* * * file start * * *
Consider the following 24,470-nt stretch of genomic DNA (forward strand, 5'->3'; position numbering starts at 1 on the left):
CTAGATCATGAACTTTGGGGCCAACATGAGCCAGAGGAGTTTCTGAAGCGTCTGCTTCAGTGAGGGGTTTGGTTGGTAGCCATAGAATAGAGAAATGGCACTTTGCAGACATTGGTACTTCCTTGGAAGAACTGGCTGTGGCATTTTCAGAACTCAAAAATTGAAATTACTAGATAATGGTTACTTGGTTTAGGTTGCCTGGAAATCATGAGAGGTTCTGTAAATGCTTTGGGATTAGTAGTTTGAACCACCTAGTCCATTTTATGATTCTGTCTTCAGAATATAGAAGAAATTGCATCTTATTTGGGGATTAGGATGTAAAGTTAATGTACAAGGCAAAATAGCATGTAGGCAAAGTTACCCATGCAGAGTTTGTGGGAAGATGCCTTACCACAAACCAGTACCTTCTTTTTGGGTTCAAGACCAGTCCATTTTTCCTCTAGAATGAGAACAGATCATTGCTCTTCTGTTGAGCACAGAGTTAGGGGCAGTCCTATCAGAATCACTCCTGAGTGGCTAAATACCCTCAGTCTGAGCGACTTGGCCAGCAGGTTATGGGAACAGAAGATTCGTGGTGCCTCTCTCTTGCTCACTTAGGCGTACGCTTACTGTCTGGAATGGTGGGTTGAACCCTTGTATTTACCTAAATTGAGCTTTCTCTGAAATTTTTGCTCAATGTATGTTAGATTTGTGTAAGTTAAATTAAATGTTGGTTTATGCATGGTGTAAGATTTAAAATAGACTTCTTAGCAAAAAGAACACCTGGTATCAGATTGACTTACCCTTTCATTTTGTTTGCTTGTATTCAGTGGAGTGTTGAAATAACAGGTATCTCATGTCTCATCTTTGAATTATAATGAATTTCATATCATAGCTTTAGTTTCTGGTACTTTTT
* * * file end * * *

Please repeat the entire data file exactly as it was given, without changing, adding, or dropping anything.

Consider the following 24,470-nt stretch of genomic DNA (forward strand, 5'->3'; position numbering starts at 1 on the left):
CTAGATCATGAACTTTGGGGCCAACATGAGCCAGAGGAGTTTCTGAAGCGTCTGCTTCAGTGAGGGGTTTGGTTGGTAGCCATAGAATAGAGAAATGGCACTTTGCAGACATTGGTACTTCCTTGGAAGAACTGGCTGTGGCATTTTCAGAACTCAAAAATTGAAATTACTAGATAATGGTTACTTGGTTTAGGTTGCCTGGAAATCATGAGAGGTTCTGTAAATGCTTTGGGATTAGTAGTTTGAACCACCTAGTCCATTTTATGATTCTGTCTTCAGAATATAGAAGAAATTGCATCTTATTTGGGGATTAGGATGTAAAGTTAATGTACAAGGCAAAATAGCATGTAGGCAAAGTTACCCATGCAGAGTTTGTGGGAAGATGCCTTACCACAAACCAGTACCTTCTTTTTGGGTTCAAGACCAGTCCATTTTTCCTCTAGAATGAGAACAGATCATTGCTCTTCTGTTGAGCACAGAGTTAGGGGCAGTCCTATCAGAATCACTCCTGAGTGGCTAAATACCCTCAGTCTGAGCGACTTGGCCAGCAGGTTATGGGAACAGAAGATTCGTGGTGCCTCTCTCTTGCTCACTTAGGCGTACGCTTACTGTCTGGAATGGTGGGTTGAACCCTTGTATTTACCTAAATTGAGCTTTCTCTGAAATTTTTGCTCAATGTATGTTAGATTTGTGTAAGTTAAATTAAATGTTGGTTTATGCATGGTGTAAGATTTAAAATAGACTTCTTAGCAAAAAGAACACCTGGTATCAGATTGACTTACCCTTTCATTTTGTTTGCTTGTATTCAGTGGAGTGTTGAAATAACAGGTATCTCATGTCTCATCTTTGAATTATAATGAATTTCATATCATAGCTTTAGTTTCTGGTACTTTTT